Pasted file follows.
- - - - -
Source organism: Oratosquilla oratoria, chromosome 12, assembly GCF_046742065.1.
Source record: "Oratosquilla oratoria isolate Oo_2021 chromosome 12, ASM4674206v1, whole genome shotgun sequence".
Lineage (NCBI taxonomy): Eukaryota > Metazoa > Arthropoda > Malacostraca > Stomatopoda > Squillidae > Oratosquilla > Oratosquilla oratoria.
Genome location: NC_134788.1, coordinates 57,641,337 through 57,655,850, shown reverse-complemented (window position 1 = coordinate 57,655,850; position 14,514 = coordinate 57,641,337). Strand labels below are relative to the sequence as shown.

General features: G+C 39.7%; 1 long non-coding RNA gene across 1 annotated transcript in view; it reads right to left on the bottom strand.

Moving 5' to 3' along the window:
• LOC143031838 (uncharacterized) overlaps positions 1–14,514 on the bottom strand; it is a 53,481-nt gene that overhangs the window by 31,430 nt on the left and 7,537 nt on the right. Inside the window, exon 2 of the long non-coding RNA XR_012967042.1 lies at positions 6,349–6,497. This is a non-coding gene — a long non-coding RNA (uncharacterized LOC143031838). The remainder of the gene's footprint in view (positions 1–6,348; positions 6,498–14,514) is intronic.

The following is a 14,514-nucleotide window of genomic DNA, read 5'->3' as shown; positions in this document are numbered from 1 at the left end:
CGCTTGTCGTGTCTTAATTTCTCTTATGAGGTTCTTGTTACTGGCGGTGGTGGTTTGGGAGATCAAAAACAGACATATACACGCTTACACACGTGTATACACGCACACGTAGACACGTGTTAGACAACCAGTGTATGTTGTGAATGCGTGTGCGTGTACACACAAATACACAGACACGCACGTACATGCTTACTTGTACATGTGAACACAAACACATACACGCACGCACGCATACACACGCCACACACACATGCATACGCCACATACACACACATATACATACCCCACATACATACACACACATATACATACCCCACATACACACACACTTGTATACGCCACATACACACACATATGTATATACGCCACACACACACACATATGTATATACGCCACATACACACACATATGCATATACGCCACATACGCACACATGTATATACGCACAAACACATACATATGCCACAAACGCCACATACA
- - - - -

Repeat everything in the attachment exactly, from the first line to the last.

Source organism: Oratosquilla oratoria, chromosome 12, assembly GCF_046742065.1.
Source record: "Oratosquilla oratoria isolate Oo_2021 chromosome 12, ASM4674206v1, whole genome shotgun sequence".
Lineage (NCBI taxonomy): Eukaryota > Metazoa > Arthropoda > Malacostraca > Stomatopoda > Squillidae > Oratosquilla > Oratosquilla oratoria.
Genome location: NC_134788.1, coordinates 57,641,337 through 57,655,850, shown reverse-complemented (window position 1 = coordinate 57,655,850; position 14,514 = coordinate 57,641,337). Strand labels below are relative to the sequence as shown.

General features: G+C 39.7%; 1 long non-coding RNA gene across 1 annotated transcript in view; it reads right to left on the bottom strand.

Moving 5' to 3' along the window:
• LOC143031838 (uncharacterized) overlaps positions 1–14,514 on the bottom strand; it is a 53,481-nt gene that overhangs the window by 31,430 nt on the left and 7,537 nt on the right. Inside the window, exon 2 of the long non-coding RNA XR_012967042.1 lies at positions 6,349–6,497. This is a non-coding gene — a long non-coding RNA (uncharacterized LOC143031838). The remainder of the gene's footprint in view (positions 1–6,348; positions 6,498–14,514) is intronic.

The following is a 14,514-nucleotide window of genomic DNA, read 5'->3' as shown; positions in this document are numbered from 1 at the left end:
CGCTTGTCGTGTCTTAATTTCTCTTATGAGGTTCTTGTTACTGGCGGTGGTGGTTTGGGAGATCAAAAACAGACATATACACGCTTACACACGTGTATACACGCACACGTAGACACGTGTTAGACAACCAGTGTATGTTGTGAATGCGTGTGCGTGTACACACAAATACACAGACACGCACGTACATGCTTACTTGTACATGTGAACACAAACACATACACGCACGCACGCATACACACGCCACACACACATGCATACGCCACATACACACACATATACATACCCCACATACATACACACACATATACATACCCCACATACACACACACTTGTATACGCCACATACACACACATATGTATATACGCCACACACACACACATATGTATATACGCCACATACACACACATATGCATATACGCCACATACGCACACATGTATATACGCACAAACACATACATATGCCACAAACGCCACATACA